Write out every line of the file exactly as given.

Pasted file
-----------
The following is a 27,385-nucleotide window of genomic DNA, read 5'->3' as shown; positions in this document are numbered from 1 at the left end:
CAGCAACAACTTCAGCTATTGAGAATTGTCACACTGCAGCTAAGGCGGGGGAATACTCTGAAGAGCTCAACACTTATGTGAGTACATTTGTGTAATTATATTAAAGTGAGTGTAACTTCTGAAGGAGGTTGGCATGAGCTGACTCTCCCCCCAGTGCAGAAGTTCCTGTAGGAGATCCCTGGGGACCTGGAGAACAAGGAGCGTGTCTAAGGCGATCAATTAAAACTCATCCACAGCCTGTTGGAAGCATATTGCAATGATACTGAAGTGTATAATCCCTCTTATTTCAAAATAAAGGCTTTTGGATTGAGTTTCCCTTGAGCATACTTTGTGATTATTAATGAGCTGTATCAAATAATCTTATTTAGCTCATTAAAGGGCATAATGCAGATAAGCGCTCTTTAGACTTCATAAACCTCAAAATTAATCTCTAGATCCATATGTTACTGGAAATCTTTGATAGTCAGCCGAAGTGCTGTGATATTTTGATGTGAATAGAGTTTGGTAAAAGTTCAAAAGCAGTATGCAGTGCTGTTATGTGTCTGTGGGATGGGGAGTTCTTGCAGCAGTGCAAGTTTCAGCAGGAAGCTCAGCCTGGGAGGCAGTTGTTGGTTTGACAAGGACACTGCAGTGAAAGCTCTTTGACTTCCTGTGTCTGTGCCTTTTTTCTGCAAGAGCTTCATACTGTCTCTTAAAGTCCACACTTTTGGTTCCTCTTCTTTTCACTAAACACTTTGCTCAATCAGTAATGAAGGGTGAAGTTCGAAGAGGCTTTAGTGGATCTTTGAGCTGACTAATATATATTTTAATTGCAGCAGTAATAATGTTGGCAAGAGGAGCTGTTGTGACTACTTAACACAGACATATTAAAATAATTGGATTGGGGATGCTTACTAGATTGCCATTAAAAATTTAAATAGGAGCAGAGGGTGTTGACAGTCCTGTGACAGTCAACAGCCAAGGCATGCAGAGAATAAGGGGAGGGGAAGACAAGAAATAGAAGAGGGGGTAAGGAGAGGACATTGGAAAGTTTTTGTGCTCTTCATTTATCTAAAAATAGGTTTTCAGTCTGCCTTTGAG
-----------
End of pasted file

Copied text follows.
The following is a 27,385-nucleotide window of genomic DNA, read 5'->3' as shown; positions in this document are numbered from 1 at the left end:
CAGCAACAACTTCAGCTATTGAGAATTGTCACACTGCAGCTAAGGCGGGGGAATACTCTGAAGAGCTCAACACTTATGTGAGTACATTTGTGTAATTATATTAAAGTGAGTGTAACTTCTGAAGGAGGTTGGCATGAGCTGACTCTCCCCCCAGTGCAGAAGTTCCTGTAGGAGATCCCTGGGGACCTGGAGAACAAGGAGCGTGTCTAAGGCGATCAATTAAAACTCATCCACAGCCTGTTGGAAGCATATTGCAATGATACTGAAGTGTATAATCCCTCTTATTTCAAAATAAAGGCTTTTGGATTGAGTTTCCCTTGAGCATACTTTGTGATTATTAATGAGCTGTATCAAATAATCTTATTTAGCTCATTAAAGGGCATAATGCAGATAAGCGCTCTTTAGACTTCATAAACCTCAAAATTAATCTCTAGATCCATATGTTACTGGAAATCTTTGATAGTCAGCCGAAGTGCTGTGATATTTTGATGTGAATAGAGTTTGGTAAAAGTTCAAAAGCAGTATGCAGTGCTGTTATGTGTCTGTGGGATGGGGAGTTCTTGCAGCAGTGCAAGTTTCAGCAGGAAGCTCAGCCTGGGAGGCAGTTGTTGGTTTGACAAGGACACTGCAGTGAAAGCTCTTTGACTTCCTGTGTCTGTGCCTTTTTTCTGCAAGAGCTTCATACTGTCTCTTAAAGTCCACACTTTTGGTTCCTCTTCTTTTCACTAAACACTTTGCTCAATCAGTAATGAAGGGTGAAGTTCGAAGAGGCTTTAGTGGATCTTTGAGCTGACTAATATATATTTTAATTGCAGCAGTAATAATGTTGGCAAGAGGAGCTGTTGTGACTACTTAACACAGACATATTAAAATAATTGGATTGGGGATGCTTACTAGATTGCCATTAAAAATTTAAATAGGAGCAGAGGGTGTTGACAGTCCTGTGACAGTCAACAGCCAAGGCATGCAGAGAATAAGGGGAGGGGAAGACAAGAAATAGAAGAGGGGGTAAGGAGAGGACATTGGAAAGTTTTTGTGCTCTTCATTTATCTAAAAATAGGTTTTCAGTCTGCCTTTGAG